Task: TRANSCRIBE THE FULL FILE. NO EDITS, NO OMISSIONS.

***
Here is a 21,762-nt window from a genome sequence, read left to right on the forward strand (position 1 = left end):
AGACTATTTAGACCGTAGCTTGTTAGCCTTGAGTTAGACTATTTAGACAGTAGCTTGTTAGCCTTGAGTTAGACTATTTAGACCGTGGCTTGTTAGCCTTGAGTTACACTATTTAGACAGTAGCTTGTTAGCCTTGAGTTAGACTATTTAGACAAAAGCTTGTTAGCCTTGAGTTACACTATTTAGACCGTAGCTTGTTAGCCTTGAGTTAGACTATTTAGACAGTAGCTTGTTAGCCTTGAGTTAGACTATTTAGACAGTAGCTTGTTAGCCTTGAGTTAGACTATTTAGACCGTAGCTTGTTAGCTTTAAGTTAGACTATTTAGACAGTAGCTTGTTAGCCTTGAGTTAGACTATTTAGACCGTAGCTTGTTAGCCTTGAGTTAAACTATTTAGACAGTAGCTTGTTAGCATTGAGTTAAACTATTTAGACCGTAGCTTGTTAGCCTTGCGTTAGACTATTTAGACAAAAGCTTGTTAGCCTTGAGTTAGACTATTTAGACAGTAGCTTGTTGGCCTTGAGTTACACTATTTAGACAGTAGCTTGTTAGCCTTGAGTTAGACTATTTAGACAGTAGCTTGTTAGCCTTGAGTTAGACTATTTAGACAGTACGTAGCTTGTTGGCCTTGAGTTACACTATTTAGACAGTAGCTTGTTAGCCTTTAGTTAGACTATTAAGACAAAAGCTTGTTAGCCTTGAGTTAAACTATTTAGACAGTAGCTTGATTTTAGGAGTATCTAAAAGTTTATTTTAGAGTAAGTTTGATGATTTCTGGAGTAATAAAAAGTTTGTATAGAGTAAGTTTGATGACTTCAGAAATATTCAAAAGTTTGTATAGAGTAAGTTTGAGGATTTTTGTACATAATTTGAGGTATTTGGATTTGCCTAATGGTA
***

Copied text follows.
Here is a 21,762-nt window from a genome sequence, read left to right on the forward strand (position 1 = left end):
AGACTATTTAGACCGTAGCTTGTTAGCCTTGAGTTAGACTATTTAGACAGTAGCTTGTTAGCCTTGAGTTAGACTATTTAGACCGTGGCTTGTTAGCCTTGAGTTACACTATTTAGACAGTAGCTTGTTAGCCTTGAGTTAGACTATTTAGACAAAAGCTTGTTAGCCTTGAGTTACACTATTTAGACCGTAGCTTGTTAGCCTTGAGTTAGACTATTTAGACAGTAGCTTGTTAGCCTTGAGTTAGACTATTTAGACAGTAGCTTGTTAGCCTTGAGTTAGACTATTTAGACCGTAGCTTGTTAGCTTTAAGTTAGACTATTTAGACAGTAGCTTGTTAGCCTTGAGTTAGACTATTTAGACCGTAGCTTGTTAGCCTTGAGTTAAACTATTTAGACAGTAGCTTGTTAGCATTGAGTTAAACTATTTAGACCGTAGCTTGTTAGCCTTGCGTTAGACTATTTAGACAAAAGCTTGTTAGCCTTGAGTTAGACTATTTAGACAGTAGCTTGTTGGCCTTGAGTTACACTATTTAGACAGTAGCTTGTTAGCCTTGAGTTAGACTATTTAGACAGTAGCTTGTTAGCCTTGAGTTAGACTATTTAGACAGTACGTAGCTTGTTGGCCTTGAGTTACACTATTTAGACAGTAGCTTGTTAGCCTTTAGTTAGACTATTAAGACAAAAGCTTGTTAGCCTTGAGTTAAACTATTTAGACAGTAGCTTGATTTTAGGAGTATCTAAAAGTTTATTTTAGAGTAAGTTTGATGATTTCTGGAGTAATAAAAAGTTTGTATAGAGTAAGTTTGATGACTTCAGAAATATTCAAAAGTTTGTATAGAGTAAGTTTGAGGATTTTTGTACATAATTTGAGGTATTTGGATTTGCCTAATGGTA